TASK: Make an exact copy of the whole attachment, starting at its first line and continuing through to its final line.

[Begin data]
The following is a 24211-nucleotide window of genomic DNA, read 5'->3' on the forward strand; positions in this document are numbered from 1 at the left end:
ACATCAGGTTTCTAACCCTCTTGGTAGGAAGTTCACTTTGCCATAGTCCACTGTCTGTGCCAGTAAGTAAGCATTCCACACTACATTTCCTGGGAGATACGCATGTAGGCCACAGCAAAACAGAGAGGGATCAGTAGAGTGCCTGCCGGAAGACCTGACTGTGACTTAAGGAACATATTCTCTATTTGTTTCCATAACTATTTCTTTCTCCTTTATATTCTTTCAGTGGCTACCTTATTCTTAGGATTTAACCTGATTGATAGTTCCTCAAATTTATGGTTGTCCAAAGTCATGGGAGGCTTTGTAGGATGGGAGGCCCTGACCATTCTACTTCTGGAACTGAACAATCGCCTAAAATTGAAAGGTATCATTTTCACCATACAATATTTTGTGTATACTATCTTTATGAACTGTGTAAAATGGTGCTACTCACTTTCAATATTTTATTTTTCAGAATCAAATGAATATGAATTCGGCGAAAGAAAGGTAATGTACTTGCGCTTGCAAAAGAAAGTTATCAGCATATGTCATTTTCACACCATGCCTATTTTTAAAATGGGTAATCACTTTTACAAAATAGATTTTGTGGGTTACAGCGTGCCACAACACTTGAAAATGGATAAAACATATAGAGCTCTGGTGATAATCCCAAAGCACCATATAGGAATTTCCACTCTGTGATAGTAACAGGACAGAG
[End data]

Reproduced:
The following is a 24211-nucleotide window of genomic DNA, read 5'->3' on the forward strand; positions in this document are numbered from 1 at the left end:
ACATCAGGTTTCTAACCCTCTTGGTAGGAAGTTCACTTTGCCATAGTCCACTGTCTGTGCCAGTAAGTAAGCATTCCACACTACATTTCCTGGGAGATACGCATGTAGGCCACAGCAAAACAGAGAGGGATCAGTAGAGTGCCTGCCGGAAGACCTGACTGTGACTTAAGGAACATATTCTCTATTTGTTTCCATAACTATTTCTTTCTCCTTTATATTCTTTCAGTGGCTACCTTATTCTTAGGATTTAACCTGATTGATAGTTCCTCAAATTTATGGTTGTCCAAAGTCATGGGAGGCTTTGTAGGATGGGAGGCCCTGACCATTCTACTTCTGGAACTGAACAATCGCCTAAAATTGAAAGGTATCATTTTCACCATACAATATTTTGTGTATACTATCTTTATGAACTGTGTAAAATGGTGCTACTCACTTTCAATATTTTATTTTTCAGAATCAAATGAATATGAATTCGGCGAAAGAAAGGTAATGTACTTGCGCTTGCAAAAGAAAGTTATCAGCATATGTCATTTTCACACCATGCCTATTTTTAAAATGGGTAATCACTTTTACAAAATAGATTTTGTGGGTTACAGCGTGCCACAACACTTGAAAATGGATAAAACATATAGAGCTCTGGTGATAATCCCAAAGCACCATATAGGAATTTCCACTCTGTGATAGTAACAGGACAGAG